Many people have tried it: Grow mint. Some people have once tried to grow a mint plant from the supermarket.
Others have put a number of seeds in a pot and watered it. Mint is really a wonderful herb and – if you do it right – also a perfect herb to start or supplement your indoor collection of herbs.
If you fancy mint tea or you have a dish in which you want to use mint, simply cut it off your own plant every time! Yet a lot goes wrong with people who want to grow a mint plant.
In this article you can read what you should and should not do when it comes to a mint plant in your home.
Mint is easy to grow
Just like basil and coriander, the mint plants fall under the category of “easy to grow at home” herbs. The roots are incredibly invasive, that is, they grow very fast and you will soon get new leaves and mint plants. We also say: Mint is easy to grow, but difficult to get rid of.
Although this rule applies more to mint in gardens or on the terrace. Fortunately, you can also grow mint at home. You can even give a herb plant from the supermarket a wonderful life!
Things you should do to take care of your mint plant
- Give the mint plant (in English: mint plant) sufficient water and make sure that the soil remains slightly moist, but not very wet. If the top layer of the potting compost/soil starts to feel dry, you can add some water.
- The mint plant likes humidity, so it is best to spray it now and then with a nebulizer!
- You can grow a cutting of the mint plant in water. This is called hydroponics. This way you can see the roots in water!
- Did you buy a plant from the supermarket? Then it is often in a jar that is too small. The roots then do not have enough space to grow into a large and mature plant. Quickly place the plant in a larger pot, so that it can grow nicely! This way you quickly have more herbs!
- Water the plant from under. For example, place the fresh mint plant on a saucer or container with water. It absorbs water itself through the roots. This is a good method to keep supermarket herbs fresh for longer.
- You can take care of your mint by placing the plant in a sunny spot. Officially, the location is even partial shade, but full sun is also too much.
Buy mint plant
Things you shouldn’t do
- Grow in all directions without touching up. Cut the plant occasionally and turn the pot 180 degrees once in a while, so that the mint grows in a ‘full’ way.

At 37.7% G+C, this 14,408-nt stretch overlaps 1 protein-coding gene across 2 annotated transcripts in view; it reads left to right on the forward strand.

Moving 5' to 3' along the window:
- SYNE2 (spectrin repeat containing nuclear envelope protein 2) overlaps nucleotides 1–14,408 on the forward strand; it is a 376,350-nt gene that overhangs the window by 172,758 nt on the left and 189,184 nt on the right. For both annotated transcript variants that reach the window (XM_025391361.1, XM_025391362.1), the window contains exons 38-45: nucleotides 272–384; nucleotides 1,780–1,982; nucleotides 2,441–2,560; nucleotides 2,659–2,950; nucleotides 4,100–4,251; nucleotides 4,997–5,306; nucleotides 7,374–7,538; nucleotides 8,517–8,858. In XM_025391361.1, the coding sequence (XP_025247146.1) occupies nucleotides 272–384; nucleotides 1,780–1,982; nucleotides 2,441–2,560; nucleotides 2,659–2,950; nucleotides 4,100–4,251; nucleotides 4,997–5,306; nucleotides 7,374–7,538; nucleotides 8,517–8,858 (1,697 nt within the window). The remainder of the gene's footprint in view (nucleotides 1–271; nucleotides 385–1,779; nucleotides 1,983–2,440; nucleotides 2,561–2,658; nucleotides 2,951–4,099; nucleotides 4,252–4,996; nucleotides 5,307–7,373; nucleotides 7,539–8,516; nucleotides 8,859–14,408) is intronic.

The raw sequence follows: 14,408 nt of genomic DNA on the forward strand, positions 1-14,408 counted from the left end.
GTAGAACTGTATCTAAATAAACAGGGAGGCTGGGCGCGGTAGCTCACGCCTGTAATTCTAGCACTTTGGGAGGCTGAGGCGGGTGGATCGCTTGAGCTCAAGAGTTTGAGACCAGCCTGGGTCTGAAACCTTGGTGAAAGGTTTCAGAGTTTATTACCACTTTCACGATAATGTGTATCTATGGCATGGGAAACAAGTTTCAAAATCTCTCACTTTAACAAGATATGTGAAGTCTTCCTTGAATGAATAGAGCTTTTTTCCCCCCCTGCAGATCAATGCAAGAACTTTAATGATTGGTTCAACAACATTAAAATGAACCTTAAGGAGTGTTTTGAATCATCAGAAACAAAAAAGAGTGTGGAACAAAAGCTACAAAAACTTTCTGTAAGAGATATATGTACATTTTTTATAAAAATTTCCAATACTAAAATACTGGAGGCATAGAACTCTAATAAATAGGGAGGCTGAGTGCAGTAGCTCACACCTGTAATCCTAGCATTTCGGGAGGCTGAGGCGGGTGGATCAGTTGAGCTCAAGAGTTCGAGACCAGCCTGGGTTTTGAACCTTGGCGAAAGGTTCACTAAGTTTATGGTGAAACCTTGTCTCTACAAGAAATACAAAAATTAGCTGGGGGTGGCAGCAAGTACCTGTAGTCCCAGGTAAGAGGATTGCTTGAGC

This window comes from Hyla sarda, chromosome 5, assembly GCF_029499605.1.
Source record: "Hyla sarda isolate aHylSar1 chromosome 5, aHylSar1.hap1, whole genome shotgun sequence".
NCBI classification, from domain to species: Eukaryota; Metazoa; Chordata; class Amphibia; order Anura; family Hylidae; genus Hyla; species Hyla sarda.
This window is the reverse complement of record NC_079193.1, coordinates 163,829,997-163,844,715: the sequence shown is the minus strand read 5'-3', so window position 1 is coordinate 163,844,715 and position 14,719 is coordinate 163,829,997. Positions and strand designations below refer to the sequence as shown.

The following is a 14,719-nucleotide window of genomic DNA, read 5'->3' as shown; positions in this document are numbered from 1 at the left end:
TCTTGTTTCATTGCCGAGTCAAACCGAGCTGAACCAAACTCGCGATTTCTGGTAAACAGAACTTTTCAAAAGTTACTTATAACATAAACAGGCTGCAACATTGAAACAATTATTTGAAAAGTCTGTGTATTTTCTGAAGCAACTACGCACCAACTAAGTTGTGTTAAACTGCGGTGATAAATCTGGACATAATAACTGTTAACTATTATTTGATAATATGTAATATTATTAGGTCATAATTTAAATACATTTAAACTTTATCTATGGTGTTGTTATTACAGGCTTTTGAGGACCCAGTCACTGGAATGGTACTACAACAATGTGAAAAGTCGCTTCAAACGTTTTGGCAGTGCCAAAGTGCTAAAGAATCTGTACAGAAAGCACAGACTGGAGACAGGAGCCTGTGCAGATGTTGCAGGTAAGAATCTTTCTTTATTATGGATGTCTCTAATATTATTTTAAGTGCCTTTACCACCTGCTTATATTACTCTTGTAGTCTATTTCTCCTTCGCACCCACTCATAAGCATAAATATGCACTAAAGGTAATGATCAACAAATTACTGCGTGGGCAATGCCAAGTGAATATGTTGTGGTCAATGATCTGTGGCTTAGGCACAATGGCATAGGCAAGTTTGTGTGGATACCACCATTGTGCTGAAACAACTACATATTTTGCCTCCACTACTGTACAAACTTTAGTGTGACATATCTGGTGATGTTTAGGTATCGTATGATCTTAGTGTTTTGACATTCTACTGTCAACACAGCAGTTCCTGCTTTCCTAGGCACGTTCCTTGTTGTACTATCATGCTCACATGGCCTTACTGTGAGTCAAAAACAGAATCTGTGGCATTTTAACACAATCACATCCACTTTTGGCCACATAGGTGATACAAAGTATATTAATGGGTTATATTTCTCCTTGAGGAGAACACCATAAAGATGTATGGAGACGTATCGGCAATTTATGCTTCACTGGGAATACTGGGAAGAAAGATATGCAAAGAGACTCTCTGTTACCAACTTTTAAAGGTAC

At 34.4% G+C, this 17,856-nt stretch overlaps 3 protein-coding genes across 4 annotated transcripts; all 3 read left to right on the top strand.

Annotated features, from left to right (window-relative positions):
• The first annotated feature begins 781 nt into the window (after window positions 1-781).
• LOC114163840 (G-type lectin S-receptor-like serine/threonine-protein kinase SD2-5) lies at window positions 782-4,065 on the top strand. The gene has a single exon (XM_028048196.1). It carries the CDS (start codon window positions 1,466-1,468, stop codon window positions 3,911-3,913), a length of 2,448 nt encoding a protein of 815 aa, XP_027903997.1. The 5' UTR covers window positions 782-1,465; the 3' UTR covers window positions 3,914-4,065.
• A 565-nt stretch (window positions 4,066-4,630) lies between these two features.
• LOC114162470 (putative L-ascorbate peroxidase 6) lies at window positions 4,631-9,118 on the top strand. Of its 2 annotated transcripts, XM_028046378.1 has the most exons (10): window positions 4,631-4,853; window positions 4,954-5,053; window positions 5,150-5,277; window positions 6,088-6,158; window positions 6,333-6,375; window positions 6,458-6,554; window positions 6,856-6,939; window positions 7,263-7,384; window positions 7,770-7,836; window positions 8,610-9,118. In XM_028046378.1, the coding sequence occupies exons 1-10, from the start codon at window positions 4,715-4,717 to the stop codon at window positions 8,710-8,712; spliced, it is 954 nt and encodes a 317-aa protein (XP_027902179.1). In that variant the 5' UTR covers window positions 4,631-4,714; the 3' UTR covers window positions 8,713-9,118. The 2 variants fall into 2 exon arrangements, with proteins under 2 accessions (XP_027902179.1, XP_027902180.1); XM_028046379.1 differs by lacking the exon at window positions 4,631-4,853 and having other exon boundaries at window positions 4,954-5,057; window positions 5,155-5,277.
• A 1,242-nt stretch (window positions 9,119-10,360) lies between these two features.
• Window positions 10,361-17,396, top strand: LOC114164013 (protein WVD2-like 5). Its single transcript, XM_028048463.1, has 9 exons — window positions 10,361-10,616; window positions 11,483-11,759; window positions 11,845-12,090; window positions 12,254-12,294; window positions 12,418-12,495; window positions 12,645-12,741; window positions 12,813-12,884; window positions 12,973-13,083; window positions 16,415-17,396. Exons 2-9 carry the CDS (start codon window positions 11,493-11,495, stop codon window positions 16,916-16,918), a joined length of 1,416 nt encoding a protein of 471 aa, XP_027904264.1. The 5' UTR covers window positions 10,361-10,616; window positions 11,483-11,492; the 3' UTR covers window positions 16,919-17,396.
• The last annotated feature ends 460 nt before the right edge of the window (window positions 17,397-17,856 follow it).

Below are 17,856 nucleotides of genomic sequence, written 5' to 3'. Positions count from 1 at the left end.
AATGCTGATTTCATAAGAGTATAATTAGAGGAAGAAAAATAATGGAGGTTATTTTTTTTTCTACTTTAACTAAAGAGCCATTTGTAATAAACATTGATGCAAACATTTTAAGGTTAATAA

- Let it sit in a jar that is too small.
- Give up if, for example, your supermarket herb plant with mint dies quickly. These herb plants are not designed to last. If you quickly put the plant in a larger pot and water it/absorb it from below, you increase the chance enormously!
- Water too little. Mint likes moisture!
Other useful facts about the mint plant
Repot or cutting mint plant
Repotting a mint plant is probably not even necessary, but cuttings to get some beautiful mint plants yourself is of course super fun.
You can just grab a twig and cut it diagonally under the leaf. Remove the bottom leaves. The easiest way is to dip the bottom in rooting powder, then you really give it a boost. You don’t have to.
Then grab a jar or jam jar, fill it with potting soil, or even better with sowing and cutting soil and stick the cutting about 4 to 5 centimeters deep in it. Now water regularly and don’t leave them in direct sunlight, rather in the shade.
The explanation above is for an indoor mint plant. If you want to put the mint plant outside, keep in mind that it grows wonderfully. So if you ask yourself, “How fast does mint grow?” well, it goes quietly through all your garden 🙂
What to do with too much coin?
Apart from the fact that you can of course use a lot of it in dishes except only in tea. Can also store your coin excellently.
First dry the mint leaves (just with kitchen paper for example). Preheat the oven to 80 degrees and put the mint leaves on a baking tray and put in the oven. Then let it dry for about 2 hours. Then take it out and let it cool down. You can easily store them in a plastic box or glass jar. Try to keep it in a dark place. Tada!
Main image: Photo by Sorin Gheorghita of Unsplash